Modern vehicles are using AI and increasingly sophisticated sensor suites to improve Advanced Driving Assistance Systems (ADAS) and support automated driving capabilities. Heads-Up-Displays (HUDs) provide an opportunity to visually inform drivers about vehicle perception and interpretation of the driving environment. One approach to HUD design may be to reveal to drivers the vehicle’s full contextual understanding, though it is not clear if the benefits of additional information outweigh the drawbacks of added complexity, or if this balance holds across drivers. We designed and tested an Augmented Reality (AR) HUD in an online study ($N=298$), focusing on the influence of HUD visualizations on drivers’ situation awareness and perceptions. Participants viewed two driving scenes with one of three HUD conditions. Results were nuanced: situation awareness declined with increasing driving context complexity, and contrary to expectation, also declined with the presence of a HUD compared to no HUD. Significant differences were found by varying HUD complexity, which led us to explore different characterizations of complexity, including counts of scene items, item categories, and illuminated pixels. Our analysis finds that driving style interacts with driving context and HUD complexity, warranting further study.
Cinematic Virtual Reality (CVR), or 360° video, engages users in immersive viewing experiences. However, as users watch one part of the 360° view, they will necessarily miss out on events happening in other parts of the sphere. Consequently, fear of missing out (FOMO) is unavoidable. However, users can also experience the joy of missing out (JOMO). In a repeated measures, mixed methods design, we examined the fear and joy of missing out (FOMO and JOMO) and sense of presence in two repeat viewings of a 360° film using a head-mounted display. We found that users experienced both FOMO and JOMO. FOMO was caused by the users' awareness of parallel events in the spherical view, but users also experienced JOMO. FOMO did not compromise viewers' sense of presence, and FOMO also decreased in the second viewing session, while JOMO remained constant. The findings suggest that FOMO and JOMO can be two integral qualities in an immersive video viewing experience and that FOMO may not be as negative a factor as previously thought.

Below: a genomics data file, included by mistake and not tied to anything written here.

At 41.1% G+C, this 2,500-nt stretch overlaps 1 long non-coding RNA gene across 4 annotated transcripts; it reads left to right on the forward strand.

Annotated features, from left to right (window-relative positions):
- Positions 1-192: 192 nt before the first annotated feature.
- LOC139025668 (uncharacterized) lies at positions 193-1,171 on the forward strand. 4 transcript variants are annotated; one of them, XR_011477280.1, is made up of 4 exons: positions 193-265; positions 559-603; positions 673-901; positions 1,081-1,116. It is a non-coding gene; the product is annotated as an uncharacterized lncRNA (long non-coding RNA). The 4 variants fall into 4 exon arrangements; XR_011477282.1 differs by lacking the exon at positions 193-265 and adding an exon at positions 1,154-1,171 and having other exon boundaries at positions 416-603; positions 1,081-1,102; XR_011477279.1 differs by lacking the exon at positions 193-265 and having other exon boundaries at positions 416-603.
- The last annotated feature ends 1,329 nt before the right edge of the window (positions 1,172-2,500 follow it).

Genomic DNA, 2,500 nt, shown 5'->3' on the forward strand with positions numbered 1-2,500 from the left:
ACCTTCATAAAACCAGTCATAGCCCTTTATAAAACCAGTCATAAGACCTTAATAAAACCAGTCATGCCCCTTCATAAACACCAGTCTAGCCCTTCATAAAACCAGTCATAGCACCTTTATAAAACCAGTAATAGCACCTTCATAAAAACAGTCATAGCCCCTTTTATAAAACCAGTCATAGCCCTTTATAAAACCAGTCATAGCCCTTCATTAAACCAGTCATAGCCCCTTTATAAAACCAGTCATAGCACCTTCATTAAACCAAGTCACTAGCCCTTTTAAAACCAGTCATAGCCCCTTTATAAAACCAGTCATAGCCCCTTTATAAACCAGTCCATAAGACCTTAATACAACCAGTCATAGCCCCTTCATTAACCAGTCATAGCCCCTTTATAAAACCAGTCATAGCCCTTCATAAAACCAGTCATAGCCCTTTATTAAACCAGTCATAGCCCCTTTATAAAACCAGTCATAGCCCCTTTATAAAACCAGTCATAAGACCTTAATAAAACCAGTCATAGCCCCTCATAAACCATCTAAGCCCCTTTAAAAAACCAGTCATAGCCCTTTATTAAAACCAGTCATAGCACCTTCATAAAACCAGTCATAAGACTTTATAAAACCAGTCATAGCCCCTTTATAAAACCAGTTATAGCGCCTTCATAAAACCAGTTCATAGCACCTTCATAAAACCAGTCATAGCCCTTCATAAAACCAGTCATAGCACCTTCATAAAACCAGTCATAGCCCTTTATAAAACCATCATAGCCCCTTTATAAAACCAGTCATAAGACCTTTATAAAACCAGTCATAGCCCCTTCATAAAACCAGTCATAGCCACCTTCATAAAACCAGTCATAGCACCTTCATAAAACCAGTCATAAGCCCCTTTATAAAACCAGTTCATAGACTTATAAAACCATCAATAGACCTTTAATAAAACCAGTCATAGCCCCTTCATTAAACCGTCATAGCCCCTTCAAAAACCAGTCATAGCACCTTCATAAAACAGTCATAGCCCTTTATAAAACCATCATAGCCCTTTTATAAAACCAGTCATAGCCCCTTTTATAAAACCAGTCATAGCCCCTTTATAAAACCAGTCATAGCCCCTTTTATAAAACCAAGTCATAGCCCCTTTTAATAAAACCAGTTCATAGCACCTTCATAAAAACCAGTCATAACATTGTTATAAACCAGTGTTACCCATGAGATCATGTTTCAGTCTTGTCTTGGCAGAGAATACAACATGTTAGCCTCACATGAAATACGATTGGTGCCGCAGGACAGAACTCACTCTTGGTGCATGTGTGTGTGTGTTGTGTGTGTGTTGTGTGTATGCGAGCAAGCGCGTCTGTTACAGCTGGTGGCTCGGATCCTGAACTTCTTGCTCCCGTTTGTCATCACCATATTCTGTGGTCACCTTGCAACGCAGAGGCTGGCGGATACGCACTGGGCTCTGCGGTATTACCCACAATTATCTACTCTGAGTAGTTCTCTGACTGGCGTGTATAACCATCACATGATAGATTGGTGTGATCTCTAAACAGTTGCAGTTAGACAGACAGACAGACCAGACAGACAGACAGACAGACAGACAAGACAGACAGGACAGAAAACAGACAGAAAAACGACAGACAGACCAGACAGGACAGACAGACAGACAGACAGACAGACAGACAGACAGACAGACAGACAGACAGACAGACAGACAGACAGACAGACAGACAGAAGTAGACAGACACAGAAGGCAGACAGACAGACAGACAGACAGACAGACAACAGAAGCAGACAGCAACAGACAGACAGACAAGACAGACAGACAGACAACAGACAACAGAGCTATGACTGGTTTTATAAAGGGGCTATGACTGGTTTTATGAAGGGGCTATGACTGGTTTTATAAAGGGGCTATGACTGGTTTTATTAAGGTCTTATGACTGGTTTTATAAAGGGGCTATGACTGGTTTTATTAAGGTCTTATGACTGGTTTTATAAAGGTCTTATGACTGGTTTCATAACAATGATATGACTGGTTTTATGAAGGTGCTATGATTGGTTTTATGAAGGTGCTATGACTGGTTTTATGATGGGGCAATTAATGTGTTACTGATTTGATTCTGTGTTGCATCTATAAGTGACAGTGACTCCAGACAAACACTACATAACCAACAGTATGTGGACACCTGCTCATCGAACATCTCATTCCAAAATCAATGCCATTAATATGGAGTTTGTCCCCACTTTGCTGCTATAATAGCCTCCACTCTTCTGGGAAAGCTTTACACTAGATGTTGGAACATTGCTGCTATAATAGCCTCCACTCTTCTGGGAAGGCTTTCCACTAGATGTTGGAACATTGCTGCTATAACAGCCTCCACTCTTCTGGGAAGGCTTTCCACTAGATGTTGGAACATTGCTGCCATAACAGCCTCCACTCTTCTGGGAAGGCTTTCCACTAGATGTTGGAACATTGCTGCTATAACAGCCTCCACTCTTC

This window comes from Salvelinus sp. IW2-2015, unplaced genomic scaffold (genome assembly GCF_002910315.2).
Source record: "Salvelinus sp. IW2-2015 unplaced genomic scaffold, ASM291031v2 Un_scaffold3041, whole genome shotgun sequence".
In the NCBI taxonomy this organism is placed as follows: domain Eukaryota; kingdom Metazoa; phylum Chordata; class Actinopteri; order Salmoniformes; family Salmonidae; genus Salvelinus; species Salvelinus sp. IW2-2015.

Precise emotion ground truth labels for 360° virtual reality (VR) video watching are essential for fine-grained predictions under varying viewing behavior. However, current annotation techniques either rely on post-stimulus discrete self-reports, or real-time, continuous emotion annotations (RCEA) but only for desktop/mobile settings. We present RCEA for 360° VR videos (RCEA-360VR), where we evaluate in a controlled study (N=32) the usability of two peripheral visualization techniques: HaloLight and DotSize. We furthermore develop a method that considers head movements when fusing labels. Using physiological, behavioral, and subjective measures, we show that (1) both techniques do not increase users' workload, sickness, nor break presence (2) our continuous valence and arousal annotations are consistent with discrete within-VR and original stimuli ratings (3) users exhibit high similarity in viewing behavior, where fused ratings perfectly align with intended labels. Our work contributes usable and effective techniques for collecting fine-grained viewport-dependent emotion labels in 360° VR.
Mixed Reality has been shown to enhance remote guidance and is especially well-suited for physical tasks. Conversations during these tasks are heavily anchored around task objects and their spatial relationships in the real world, making referencing - the ability to refer to an object in a way that is understood by others - a crucial process that warrants explicit support in collaborative Mixed Reality systems. This paper presents a 2x2 mixed factorial experiment that explores the effects of providing spatial information and system-generated guidance to task objects. It also investigates the effects of such guidance on the remote collaborator's need for spatial information. Our results show that guidance increases performance and communication efficiency while reducing the need for spatial information, especially in unfamiliar environments. Our results also demonstrate a reduced need for remote experts to be in immersive environments, making guidance more scalable, and expertise more accessible.